CITY NOTES: IGPs’ lives don’t matter? | Pakistan Today

CITY NOTES: IGPs’ lives don’t matter?

Well, either black lives do not matter, or it does not matter so long as other blacks do the killing. Look at what happened in Lagos, where 10 people were killed when security forces fired on a crowd of protesters. The protesters were opposing the killing of people taken into custody by the police’s Special Anti-Robbery Squad. And while the squad has been dissolved, no policeman has been penalised.

Could it happen here? Could people protest people dying in police custody? Well, maybe it would not if they knew the security forces would react in a similar fashion. I mean, think about it. In addition to all those killed in police custody, another 10 have died. Of course, that all happened in Nigeria, where they are not familiar with people dying in police custody.

Some of the same spirit was at work at the alleged forcing of the Sindh inspector-general of police (IGP) to register a case against Captain (r) Safdar Awan, Nawaz Sharif’s son-in-law, who left the Pakistan Army ages ago, and who had to be arrested. The Sindh IGP was said to be kidnapped from his home by members of a sister law enforcing agency.

Kidnapping an IGP is serious. It can only be compared with the assassination of Punjab Governor Salman Taseer in 2011, or that of the Viceroy of India, Lord Mayo, in 1872. Kidnap the IGP? No scriptwriter dared show that in the worst Punjabi movie – so unearthly and ridiculous is the idea. I imagine that the IGP was paralysed, not by fear but by surprise. However, I expect the message has got across: anything can happen to anybody if some people decide.

What we have is not the rule of law, but of the will. The next step is rats up shalwar-legs, then chillies (red?) up the private parts. Of course, to preserve our cultural and moral values, there will be lady police doing the needful. Breaking into Maryam Nawaz’s hotel room in search of Captain (r) Safdar was probably a sort of celebration of the return of TikTok after its management agreed to monitor its videos for violations of cultural values.

The Sindh Police is facing hard times. The IGP is registering First Information Reports (FIRs) for free, which is against all that the police stands for. This comes not very long after the decision to go after Rao Anwar, the SSP of Karachi East, merely for killing Naquibullah Mehsud. What is the point of being in the police if you need a reason to kill anyone? And the idea of free FIRs should not be encouraged. The Sindh police officers going on leave should not be seen as rebellious, but as them taking a principled stand against the removal of one of the pillars of policing. Just as much as there is no free lunch, there is no free FIR.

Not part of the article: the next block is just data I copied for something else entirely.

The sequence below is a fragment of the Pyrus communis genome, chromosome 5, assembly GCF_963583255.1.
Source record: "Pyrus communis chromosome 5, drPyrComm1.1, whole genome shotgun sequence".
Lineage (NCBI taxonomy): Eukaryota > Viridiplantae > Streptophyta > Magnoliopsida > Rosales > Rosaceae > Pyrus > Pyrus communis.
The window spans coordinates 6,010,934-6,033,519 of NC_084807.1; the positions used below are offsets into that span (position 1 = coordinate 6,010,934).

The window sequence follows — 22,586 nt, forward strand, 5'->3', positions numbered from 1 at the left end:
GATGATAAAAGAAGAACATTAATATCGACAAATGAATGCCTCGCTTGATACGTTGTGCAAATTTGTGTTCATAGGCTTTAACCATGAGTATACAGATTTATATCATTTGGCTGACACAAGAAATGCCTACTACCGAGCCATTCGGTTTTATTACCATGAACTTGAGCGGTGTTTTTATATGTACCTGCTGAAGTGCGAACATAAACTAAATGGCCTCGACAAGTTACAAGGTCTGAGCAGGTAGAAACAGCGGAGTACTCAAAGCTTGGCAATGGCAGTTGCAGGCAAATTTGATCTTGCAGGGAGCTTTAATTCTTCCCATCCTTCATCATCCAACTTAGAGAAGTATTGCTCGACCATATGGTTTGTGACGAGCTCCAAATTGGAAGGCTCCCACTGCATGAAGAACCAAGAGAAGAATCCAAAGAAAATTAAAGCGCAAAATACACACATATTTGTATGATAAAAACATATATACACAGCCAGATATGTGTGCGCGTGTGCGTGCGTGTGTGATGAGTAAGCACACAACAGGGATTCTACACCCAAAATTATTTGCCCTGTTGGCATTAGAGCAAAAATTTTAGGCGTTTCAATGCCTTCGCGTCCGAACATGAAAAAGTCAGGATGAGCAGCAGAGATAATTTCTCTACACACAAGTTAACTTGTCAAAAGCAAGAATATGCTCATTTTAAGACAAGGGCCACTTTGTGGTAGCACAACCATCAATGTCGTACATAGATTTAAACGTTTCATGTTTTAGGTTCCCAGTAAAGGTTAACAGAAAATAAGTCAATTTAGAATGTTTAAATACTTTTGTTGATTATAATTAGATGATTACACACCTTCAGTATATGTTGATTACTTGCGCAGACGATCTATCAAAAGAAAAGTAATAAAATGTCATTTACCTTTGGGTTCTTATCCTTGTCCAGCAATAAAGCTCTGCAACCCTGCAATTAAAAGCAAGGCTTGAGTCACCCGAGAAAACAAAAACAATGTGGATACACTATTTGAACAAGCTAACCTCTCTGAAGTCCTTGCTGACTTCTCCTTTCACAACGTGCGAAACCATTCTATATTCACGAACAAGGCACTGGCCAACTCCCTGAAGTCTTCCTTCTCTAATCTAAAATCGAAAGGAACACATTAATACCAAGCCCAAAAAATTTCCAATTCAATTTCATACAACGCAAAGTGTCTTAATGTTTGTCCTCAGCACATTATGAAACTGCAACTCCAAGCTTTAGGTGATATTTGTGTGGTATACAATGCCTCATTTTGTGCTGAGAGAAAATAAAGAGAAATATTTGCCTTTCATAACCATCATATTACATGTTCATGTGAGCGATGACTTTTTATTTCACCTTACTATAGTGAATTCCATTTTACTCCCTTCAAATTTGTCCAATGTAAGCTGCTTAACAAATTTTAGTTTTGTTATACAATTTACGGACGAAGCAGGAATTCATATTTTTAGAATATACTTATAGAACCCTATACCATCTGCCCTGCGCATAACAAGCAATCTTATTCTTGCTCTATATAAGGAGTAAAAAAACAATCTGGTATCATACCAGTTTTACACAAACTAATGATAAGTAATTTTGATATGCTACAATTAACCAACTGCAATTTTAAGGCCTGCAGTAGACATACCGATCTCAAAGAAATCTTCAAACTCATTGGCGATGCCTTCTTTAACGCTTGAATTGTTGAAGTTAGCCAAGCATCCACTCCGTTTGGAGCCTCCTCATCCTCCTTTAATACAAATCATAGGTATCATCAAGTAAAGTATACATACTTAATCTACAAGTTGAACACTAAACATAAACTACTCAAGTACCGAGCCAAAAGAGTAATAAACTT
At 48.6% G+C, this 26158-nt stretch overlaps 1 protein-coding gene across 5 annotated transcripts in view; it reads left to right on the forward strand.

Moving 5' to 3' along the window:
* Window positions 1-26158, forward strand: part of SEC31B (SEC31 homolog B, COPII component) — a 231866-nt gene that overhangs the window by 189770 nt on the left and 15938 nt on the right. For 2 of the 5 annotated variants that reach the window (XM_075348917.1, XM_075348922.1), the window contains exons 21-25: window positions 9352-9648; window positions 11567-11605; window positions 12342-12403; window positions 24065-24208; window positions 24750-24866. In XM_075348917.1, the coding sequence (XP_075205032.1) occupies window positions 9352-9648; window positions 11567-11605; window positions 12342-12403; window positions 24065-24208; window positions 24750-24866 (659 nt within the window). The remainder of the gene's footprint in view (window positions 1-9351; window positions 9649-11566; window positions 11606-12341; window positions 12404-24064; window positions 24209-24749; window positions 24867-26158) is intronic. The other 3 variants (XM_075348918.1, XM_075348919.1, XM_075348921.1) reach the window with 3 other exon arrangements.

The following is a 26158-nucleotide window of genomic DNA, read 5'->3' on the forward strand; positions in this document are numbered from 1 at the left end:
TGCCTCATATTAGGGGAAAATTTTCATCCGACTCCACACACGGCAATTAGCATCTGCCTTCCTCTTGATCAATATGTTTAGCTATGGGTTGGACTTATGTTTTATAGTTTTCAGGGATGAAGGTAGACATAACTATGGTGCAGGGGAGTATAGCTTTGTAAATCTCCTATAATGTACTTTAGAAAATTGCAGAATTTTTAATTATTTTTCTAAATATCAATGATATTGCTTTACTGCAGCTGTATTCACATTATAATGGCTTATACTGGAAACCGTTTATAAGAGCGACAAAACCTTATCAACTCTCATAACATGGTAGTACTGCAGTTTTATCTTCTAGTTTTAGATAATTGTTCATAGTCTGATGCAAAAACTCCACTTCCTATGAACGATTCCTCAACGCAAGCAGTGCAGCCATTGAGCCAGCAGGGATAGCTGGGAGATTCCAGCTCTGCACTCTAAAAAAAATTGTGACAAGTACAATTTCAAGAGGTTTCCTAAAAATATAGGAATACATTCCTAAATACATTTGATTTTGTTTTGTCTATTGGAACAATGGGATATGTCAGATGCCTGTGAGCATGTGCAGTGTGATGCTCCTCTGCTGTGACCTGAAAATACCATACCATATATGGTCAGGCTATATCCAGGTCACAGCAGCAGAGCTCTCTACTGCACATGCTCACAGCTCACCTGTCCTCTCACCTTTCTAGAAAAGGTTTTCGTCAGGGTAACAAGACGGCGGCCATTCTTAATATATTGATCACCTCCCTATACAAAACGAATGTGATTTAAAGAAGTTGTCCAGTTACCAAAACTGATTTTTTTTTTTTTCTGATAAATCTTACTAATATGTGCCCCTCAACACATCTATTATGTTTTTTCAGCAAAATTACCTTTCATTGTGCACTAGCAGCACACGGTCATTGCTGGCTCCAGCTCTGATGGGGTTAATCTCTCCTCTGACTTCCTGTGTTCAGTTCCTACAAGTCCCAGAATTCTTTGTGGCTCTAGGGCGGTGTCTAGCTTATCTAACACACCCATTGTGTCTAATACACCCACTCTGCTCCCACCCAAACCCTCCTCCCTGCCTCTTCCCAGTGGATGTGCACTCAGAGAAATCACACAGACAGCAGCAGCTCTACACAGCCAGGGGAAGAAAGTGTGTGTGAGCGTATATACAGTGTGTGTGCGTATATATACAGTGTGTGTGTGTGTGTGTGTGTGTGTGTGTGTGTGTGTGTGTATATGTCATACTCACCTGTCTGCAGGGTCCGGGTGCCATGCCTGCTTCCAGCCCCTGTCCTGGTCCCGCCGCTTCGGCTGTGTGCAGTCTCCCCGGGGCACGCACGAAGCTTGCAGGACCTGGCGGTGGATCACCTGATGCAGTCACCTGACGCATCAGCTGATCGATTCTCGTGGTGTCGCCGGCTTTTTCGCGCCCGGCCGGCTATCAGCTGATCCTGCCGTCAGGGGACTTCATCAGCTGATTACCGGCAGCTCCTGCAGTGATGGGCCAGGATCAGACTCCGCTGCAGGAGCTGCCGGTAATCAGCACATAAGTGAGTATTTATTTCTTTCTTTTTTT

While the debate over who was responsible went on, Purdue, the pharmaceutical giant, finalised a multibillion-dollar deal in which it accepted responsibility for bribing doctors to prescribe oxycontin; these actions were behind the opioid epidemic which caused 47,000 deaths last year from overdoses. The opioid epidemic had not reached Pakistan, though it should have, being cheaper than cocaine. Imran Khan was split in two. Obviously, he had contempt for those he felt were guilty of so heinous a thing as corruption. But at the same time, he had a sneaking sympathy for opioid addicts. Of course, he knew they were not cocaine addicts. It is interesting that cocaine and opioids had the same origin, as legitimate painkillers, prescribed by the medical profession. Heroin started off the same way. Indeed, even now, charas (weed) is prescribed in small quantities as part of certain hakeemi medicines. Imran might have used painkillers when he had his stress fracture, but he did not develop any addiction, did he now?

Speaking of Imran and cricket, could it have escaped one’s notice that the Zimbabwe cricket team arrived, but without their coach, Lalchand Singh Rajput. He got a visa to Pakistan, but he was advised by the Indian high commissioner not to come to the country. Like the late actor Sushant Singh Rajput (apparently no relation), he has Gujarat origins and thus is a sort of compatriot, or rather graeen, of Indian Prime Minister Narendra Modi. Though a true Rajput should not follow a teli’s lead, coach Rajput probably wanted to go back to India someday.

Lalchand Rajput was junior to Imran, and so was Kapil Dev, but he was closer to being contemporary. Well, he had a heart attack and had to have an angioplasty. Imran should thus be very careful during this second wave.



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